BANGKOK (Reuters) - Thailand’s main opposition party withdrew on Tuesday from a parliamentary reconciliation panel in protest at an independent study it said was aimed at whitewashing exiled former premier Thaksin Shinawatra of his graft conviction.
The house committee has taken up the study’s recommendation of a general amnesty for those guilty of crimes related to the country’s long-running political crisis.
The Democrat Party suggested the plan, drafted by King Prajadhipok’s Institute (KPI), was aimed at facilitating the return and political comeback of twice-elected Thaksin, who fled into exile in 2008 before being sentenced to two years in prison for conflict of interest when he was in power.
Thaksin was overthrown in a military coup in 2006.
“The decision to include the report at a parliamentary meeting is an excuse to work towards a pardon,” Democrat MP Jurin Luksanawisit told reporters.
Thaksin’s homecoming is a divisive issue in Thailand, where he is loved and despised in equal measure. Many analysts believe his return could upset the current fragile peace and trigger another round of bloody confrontation.
The committee was set up by the then ruling Democrats in 2010, in the wake of a 10-week protest by Thaksin’s supporters that was crushed by the military, leaving 91 dead and more than 1,800 wounded in several clashes.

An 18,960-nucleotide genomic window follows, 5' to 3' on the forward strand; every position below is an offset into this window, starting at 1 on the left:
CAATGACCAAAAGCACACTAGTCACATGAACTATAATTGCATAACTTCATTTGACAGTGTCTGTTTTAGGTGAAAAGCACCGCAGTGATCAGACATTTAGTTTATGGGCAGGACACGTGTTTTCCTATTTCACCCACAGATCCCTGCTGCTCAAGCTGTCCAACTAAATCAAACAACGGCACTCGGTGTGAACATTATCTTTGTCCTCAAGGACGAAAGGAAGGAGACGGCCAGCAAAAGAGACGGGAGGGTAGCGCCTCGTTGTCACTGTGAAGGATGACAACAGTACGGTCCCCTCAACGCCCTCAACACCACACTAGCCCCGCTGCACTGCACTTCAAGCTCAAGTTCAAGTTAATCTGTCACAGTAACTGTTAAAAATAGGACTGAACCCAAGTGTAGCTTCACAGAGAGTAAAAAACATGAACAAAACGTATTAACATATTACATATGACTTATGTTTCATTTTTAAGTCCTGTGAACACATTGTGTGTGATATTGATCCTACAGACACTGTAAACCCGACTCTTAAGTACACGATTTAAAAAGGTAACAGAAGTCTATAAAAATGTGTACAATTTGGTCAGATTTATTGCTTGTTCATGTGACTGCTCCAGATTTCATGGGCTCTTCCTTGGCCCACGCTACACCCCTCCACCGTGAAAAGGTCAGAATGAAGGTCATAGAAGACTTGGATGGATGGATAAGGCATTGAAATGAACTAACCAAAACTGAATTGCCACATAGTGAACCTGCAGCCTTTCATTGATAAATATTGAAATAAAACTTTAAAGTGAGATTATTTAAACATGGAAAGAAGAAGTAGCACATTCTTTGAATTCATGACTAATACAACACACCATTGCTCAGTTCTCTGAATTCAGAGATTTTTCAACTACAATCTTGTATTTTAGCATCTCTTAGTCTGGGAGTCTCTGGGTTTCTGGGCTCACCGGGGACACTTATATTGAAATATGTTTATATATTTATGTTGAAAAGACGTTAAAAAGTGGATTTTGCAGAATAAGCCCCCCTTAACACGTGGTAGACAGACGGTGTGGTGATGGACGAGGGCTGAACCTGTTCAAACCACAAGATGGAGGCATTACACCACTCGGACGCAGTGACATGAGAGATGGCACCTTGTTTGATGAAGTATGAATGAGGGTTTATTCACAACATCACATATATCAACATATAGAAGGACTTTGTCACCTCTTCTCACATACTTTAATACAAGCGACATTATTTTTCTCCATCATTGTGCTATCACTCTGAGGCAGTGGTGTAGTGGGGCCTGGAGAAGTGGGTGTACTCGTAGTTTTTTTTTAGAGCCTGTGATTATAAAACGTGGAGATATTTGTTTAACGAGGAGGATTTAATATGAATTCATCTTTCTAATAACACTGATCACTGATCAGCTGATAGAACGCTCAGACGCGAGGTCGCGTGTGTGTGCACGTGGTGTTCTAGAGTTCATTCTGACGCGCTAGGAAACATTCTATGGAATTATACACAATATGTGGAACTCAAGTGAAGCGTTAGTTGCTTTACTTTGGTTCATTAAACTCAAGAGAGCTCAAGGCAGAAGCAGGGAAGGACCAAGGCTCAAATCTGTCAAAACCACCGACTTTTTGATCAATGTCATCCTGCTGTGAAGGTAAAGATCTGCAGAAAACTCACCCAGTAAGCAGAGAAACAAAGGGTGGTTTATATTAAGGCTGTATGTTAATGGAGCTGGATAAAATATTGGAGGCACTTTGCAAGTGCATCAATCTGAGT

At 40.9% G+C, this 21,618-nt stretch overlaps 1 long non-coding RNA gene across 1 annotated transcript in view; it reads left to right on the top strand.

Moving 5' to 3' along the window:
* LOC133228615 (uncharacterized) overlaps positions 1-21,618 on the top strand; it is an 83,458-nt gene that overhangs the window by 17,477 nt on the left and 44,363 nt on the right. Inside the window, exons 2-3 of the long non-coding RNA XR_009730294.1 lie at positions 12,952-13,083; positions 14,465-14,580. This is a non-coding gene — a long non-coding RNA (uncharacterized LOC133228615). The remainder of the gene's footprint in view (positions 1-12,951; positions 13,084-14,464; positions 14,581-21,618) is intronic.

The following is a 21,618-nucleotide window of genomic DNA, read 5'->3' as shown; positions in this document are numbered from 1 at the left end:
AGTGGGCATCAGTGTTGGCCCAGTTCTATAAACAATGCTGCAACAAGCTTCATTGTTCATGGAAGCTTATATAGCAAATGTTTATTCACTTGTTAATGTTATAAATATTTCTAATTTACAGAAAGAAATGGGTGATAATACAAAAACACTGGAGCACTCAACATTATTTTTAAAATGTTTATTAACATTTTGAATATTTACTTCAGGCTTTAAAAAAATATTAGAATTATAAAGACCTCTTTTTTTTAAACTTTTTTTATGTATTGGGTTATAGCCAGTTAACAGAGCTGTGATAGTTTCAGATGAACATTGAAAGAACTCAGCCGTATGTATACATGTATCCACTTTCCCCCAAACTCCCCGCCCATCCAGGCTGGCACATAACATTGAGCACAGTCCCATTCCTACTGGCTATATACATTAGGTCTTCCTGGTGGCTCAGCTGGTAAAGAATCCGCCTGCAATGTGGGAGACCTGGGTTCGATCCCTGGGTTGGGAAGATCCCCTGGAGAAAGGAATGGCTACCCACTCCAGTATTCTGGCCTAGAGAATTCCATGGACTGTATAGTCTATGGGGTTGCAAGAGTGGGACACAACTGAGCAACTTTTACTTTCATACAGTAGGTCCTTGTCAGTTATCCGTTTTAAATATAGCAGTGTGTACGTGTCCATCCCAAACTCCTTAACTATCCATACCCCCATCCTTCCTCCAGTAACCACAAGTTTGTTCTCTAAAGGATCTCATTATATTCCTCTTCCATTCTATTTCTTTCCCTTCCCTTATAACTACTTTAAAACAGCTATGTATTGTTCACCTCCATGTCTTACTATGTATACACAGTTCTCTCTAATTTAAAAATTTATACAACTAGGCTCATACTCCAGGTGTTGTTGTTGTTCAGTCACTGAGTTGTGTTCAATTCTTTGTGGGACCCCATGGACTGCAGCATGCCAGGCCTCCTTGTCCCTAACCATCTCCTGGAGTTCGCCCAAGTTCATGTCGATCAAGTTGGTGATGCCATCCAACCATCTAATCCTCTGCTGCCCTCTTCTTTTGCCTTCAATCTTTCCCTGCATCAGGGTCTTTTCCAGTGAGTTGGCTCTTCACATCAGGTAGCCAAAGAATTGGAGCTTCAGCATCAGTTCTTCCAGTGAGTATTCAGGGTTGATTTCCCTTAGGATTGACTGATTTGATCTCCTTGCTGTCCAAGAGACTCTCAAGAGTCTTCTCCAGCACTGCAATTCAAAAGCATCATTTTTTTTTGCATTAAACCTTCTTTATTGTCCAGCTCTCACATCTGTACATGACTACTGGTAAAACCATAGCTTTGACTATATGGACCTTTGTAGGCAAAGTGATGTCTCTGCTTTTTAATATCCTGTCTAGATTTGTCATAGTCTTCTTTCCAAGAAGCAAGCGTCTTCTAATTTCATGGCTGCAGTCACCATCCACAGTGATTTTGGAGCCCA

Thaksin still enjoys huge support among the rural masses but has powerful enemies among the conservative elite, the military and the royalist “yellow shirts” protest movement, all of which he says have undermined his governments, or those of his allies.
Thaksin’s politically inexperienced sister, Yingluck Shinawatra, is now prime minister but is widely regarded as his proxy. Her coalition controls three-fifths of parliament.
The KPI report was commissioned by the reconciliation panel’s chairman, Sonthi Boonyaratkalin, a retired general who led the coup against Thaksin. It was unclear why he was now pushing a proposal that could lead to Thaksin’s return.
KPI has also recommended the dropping, or transfer to another judicial body, of all legal cases lodged against Thaksin by the Assets Examination Committee, which was set up by the coup makers to probe Thaksin, a billionaire former telecoms tycoon, and his former cabinet.
The Democrats have urged changes to KPI’s recommendations and say the proposals are being pushed through too quickly.
“All sides need to be heard and matters should not be rushed,” Democrat MP Nakorn Machin said. “If parliament doesn’t listen to the minority, it won’t be true reconciliation.”
Reporting by Aukkapon Niyomyat and Amy Sawitta Lefevre; Editing by Martin Petty and Ron Popeski